The control of new infectious diseases, against which no medicaments are available, is a very complicated task. World Health Organization (WHO) and its Member States are working in the environment of uncertainty and need to collect information, make predictions and recommendations and undertake measures, which in some cases may not be effective and may need to be revised when more information is becoming available. In case of absence of medicaments, the States have no choice but to take so-called “public health countermeasures”, such as disease surveillance, hygienic measures such as community hygiene and hospital infection control, social distancing, travel restrictions, quarantine and case isolation, contact tracing and other activities. Public health measures are most frequently called “non-pharmaceutical methods of intervention” and discussions on the forms of such measures and their effectiveness are abundant in the literature.  These interventions are not capable of completely stopping the transmission of the virus but may slow the epidemic or pandemic and can buy time for the development of medical countermeasures, such as development of the vaccine, while also helping to ensure that the health care system does not get overwhelmed.   The major problem with these methods is the degree of enforcement in the States and the social responsibility of the people.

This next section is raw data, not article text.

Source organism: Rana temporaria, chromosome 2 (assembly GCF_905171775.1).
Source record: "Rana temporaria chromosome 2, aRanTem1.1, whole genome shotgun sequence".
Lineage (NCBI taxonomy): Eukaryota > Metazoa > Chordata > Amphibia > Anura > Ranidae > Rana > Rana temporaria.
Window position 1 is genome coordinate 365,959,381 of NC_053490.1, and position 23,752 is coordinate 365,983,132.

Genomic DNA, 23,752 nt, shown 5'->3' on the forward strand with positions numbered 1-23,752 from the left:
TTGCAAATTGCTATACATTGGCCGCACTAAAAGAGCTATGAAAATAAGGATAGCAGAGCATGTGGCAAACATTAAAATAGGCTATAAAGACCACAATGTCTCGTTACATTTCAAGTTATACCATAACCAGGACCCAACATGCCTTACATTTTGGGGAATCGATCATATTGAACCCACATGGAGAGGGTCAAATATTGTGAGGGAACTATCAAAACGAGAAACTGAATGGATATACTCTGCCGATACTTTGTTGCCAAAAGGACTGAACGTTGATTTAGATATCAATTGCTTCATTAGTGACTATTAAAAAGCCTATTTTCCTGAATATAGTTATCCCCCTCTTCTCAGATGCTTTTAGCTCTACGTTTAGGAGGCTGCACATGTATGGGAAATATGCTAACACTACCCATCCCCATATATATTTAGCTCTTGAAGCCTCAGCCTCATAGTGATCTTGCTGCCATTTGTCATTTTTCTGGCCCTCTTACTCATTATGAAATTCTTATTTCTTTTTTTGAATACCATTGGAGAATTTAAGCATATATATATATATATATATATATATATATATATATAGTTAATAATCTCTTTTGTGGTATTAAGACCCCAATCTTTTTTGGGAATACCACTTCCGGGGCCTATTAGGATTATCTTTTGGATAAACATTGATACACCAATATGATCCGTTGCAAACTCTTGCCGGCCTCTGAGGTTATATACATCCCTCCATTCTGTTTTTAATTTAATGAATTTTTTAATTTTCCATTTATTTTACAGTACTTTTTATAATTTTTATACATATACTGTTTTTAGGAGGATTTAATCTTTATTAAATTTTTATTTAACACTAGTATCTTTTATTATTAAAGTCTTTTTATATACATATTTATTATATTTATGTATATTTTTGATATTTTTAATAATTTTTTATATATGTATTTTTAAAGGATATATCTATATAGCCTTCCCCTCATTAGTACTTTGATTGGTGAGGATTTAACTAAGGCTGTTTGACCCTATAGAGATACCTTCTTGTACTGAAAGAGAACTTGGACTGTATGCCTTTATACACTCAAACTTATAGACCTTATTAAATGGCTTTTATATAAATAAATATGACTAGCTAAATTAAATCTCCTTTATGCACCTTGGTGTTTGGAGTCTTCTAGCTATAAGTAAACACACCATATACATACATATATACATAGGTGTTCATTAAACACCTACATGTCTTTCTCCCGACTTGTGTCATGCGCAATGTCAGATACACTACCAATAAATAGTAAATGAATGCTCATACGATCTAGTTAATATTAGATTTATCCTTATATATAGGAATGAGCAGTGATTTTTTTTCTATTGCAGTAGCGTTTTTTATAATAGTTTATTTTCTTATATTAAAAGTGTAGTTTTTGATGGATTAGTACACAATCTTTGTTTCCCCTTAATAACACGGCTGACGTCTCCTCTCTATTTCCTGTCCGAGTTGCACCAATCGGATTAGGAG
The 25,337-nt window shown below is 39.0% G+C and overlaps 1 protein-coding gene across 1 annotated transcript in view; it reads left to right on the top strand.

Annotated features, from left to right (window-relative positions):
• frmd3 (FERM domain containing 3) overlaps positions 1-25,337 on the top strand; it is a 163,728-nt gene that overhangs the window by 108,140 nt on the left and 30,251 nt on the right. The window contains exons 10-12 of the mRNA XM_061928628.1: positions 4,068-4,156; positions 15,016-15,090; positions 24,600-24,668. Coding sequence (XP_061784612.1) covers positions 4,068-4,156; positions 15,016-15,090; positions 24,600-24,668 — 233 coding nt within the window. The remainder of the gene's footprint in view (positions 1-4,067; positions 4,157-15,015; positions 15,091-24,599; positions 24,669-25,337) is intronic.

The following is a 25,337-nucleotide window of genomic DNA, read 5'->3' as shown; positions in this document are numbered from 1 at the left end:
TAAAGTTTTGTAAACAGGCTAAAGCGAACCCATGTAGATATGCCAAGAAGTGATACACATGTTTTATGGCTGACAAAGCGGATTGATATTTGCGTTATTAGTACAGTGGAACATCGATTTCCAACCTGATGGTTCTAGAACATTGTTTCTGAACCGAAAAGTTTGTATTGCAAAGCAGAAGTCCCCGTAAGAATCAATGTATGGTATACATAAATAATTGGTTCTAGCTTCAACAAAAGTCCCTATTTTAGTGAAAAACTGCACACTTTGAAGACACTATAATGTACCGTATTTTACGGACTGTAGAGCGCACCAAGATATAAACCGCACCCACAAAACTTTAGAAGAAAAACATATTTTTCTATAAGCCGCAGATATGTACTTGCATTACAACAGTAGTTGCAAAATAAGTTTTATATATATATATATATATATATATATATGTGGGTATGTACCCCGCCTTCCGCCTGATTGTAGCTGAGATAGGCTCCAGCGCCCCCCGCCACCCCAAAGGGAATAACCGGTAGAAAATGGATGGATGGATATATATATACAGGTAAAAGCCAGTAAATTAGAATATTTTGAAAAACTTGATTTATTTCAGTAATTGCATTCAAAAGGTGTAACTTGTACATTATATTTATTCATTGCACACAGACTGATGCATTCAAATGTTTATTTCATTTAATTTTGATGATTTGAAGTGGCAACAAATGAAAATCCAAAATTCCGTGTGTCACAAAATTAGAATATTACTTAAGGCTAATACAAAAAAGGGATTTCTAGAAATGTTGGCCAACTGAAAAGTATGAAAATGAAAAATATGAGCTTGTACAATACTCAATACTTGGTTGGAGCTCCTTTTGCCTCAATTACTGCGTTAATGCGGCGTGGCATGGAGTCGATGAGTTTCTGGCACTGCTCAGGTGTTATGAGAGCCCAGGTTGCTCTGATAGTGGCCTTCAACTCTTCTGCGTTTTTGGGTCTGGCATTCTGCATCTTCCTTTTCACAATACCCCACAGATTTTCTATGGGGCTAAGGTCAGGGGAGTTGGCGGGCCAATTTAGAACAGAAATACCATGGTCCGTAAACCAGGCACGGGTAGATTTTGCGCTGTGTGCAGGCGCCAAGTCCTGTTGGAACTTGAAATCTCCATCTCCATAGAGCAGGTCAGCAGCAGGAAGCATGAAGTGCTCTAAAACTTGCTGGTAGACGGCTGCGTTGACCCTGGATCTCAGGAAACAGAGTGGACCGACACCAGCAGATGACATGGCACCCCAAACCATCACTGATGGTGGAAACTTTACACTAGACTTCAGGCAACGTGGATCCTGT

The COVID-19 also falls within the category of new infectious diseases, for which no vaccine is yet available and every country in the world is taking non-pharmaceutical methods of intervention. The non-pharmaceutical measures of intervention in case of the COVID-19 are most radical ones: complete lockdowns of States. It remains questionable for how long the States will be able to sustain economic consequences of these lockdowns and keep economies close. The financial resources of the States are vanishing, while the disease continues to spread.